Teaching: From traditional to learner-centered approach

By Karim Muhammad Khan 

A saying goes “Teaching is about lighting the fire not filling the pail”. (William Butler Yeats)

Several studies reveal that earlier classroom practices were mostly carried out in traditional manner where teacher was regarded as the key source of knowledge provider while a child was considered an empty vessel that is to be filled by pouring knowledge from outside. For instance, Dewey (1902) illustrates, “that the traditional concept of pedagogy is centered on the subject matter to be taught and the major flaw in this methodology is the inactivity of the student; the child is simply the immature being; who is to be matured; s/he is the superficial being; who is to be deepened.”

Another educationist and philosopher Poulo Freire (1970) called it “Banking System” in which students are considered ‘empty bank accounts’ that should remain open to deposits made by the teacher.” He was critical of this approach to teaching learning as students usually become passive recipients of objects and their critical and creative thinking and actions are restrained. Nevertheless, the basic critique on teacher-centered approach was not new as Rousseau’s (1782) concept of the child as an active learner was already a step away from tabula rasa (a blank slate) which is basically the same as the “banking approach” to education.

The aforementioned theories and concepts indicate that traditional way of teaching like transmission of content knowledge by the teacher without involving students in the lesson is less effective to produce desired learning outcomes. While children come to school with day to day new experiences and empirical knowledge and that just need to be nurtured by involving them in activities according to their level and interest. In this regard, Benjamin Franklin well said, “Tell me and I will forget, teach me and I will remember and involve me and I will learn”.

However, when these theories are evaluated critically in the context of schools across Pakistan, child-centered approach seems lacking as classroom practices are mostly carried out in conventional mode confining to bookish knowledge and teachers mostly deliver their lessons by lecture method. Amin Rehmani (2006) in his studies on teacher education in Pakistan cited British Council (1998), Farooq (1985) Ghafoor and Khan (1994) and Ali (1998) that whole class instruction is mostly based on lectures given from the front and there is minimum classroom participation by students.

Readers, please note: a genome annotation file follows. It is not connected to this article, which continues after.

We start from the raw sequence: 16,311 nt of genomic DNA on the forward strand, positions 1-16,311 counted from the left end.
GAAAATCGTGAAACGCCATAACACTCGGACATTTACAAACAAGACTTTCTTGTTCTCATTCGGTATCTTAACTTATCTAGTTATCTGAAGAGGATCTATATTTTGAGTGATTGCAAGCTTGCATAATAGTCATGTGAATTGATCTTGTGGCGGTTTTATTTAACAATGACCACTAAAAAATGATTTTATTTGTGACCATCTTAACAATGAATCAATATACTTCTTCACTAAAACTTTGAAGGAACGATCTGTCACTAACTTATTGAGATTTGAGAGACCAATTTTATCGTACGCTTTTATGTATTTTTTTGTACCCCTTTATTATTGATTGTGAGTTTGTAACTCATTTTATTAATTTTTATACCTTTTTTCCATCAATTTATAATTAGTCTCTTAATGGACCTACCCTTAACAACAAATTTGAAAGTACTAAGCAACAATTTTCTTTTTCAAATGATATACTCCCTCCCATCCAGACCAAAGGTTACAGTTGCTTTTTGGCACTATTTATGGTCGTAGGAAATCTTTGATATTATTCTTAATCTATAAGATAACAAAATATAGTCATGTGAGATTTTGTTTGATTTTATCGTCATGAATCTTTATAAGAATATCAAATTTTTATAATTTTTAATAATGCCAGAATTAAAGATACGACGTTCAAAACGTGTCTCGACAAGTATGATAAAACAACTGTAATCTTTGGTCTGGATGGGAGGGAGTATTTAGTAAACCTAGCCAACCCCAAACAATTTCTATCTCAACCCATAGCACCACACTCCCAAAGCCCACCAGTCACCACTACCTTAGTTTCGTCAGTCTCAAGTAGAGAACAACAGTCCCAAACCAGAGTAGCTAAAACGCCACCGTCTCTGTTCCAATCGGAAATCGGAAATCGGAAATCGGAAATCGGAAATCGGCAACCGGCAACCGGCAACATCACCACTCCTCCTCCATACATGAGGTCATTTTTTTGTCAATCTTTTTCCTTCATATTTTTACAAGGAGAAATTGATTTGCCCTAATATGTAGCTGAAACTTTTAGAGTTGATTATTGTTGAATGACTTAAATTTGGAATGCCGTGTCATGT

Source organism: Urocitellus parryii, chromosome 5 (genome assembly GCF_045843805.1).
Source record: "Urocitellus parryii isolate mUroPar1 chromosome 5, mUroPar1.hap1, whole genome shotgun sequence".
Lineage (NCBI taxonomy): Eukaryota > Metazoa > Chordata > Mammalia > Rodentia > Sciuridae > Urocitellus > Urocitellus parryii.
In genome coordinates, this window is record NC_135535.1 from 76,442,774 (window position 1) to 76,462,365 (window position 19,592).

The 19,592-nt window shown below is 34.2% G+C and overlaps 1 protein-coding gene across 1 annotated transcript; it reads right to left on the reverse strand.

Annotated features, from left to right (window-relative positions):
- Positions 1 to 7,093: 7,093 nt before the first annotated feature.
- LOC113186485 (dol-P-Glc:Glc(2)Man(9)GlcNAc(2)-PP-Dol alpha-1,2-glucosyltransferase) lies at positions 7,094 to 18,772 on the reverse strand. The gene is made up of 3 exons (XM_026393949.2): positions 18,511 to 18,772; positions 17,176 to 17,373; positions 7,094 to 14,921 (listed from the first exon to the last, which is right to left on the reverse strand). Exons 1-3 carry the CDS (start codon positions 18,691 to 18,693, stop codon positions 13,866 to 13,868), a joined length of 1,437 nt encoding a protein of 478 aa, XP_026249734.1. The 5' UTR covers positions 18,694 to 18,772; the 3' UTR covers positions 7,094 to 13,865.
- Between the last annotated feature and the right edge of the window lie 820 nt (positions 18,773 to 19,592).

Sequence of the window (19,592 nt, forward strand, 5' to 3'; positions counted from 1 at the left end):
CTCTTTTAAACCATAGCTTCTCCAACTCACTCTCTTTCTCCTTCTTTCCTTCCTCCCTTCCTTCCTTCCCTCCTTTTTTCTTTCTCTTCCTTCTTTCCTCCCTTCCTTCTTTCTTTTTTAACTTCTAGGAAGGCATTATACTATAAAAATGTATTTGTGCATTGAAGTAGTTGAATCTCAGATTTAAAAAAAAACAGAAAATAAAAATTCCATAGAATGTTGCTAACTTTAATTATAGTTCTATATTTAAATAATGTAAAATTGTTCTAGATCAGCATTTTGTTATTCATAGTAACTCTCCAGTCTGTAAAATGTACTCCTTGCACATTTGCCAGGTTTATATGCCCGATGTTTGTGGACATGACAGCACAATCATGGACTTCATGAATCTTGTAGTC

Brown and Kathy Laboard (2001) explained that “learner-centered approach places students at the center of classroom organization and respect their learning needs, strategies, and styles.”  Thus, students can be engaged in small group, pair and individual works relevant to their mental level. Nonetheless, Dewey (1902) was alarmed by many of the “child-centered” excesses of educational-school pedagogues that too much reliance on the child could be equally detrimental to the learning process as the potential flaw in this line of thinking is that it minimizes the importance of the content knowledge as well as the role of the teacher.” Generally speaking, subject matter is to be presented logically, appropriately and orderly to the students by the teacher and s/he should perform as a facilitator with hands on and learner specific plans to obtain the set objectives of the lesson.

In a nut shell, the above mentioned theories and studies suggest that traditional way of teaching is less effective as compared to learner-centered approach in raising students’ learning outcomes, creative and critical thinking skills. But, studies unveil that in the context of Pakistan mostly classroom teaching is practiced in one way whereas students’ participation is lacking in the lesson. Therefore, it is pertinent to shift from traditional to child-centered method as it is learning oriented and to do so preparation and hands on activities are prerequisite on the part of the teacher.

Further, continuous professional developments of teachers are also imperative to get insights regarding pedagogical content knowledge and classroom dynamics. Finally, a comprehensive mechanism of monitoring, evaluation and observation of lesson demonstrations with sharing feedback are equally significant in order to ensure the efficacy of students’ learning outcomes which is the ultimate goal of the school.

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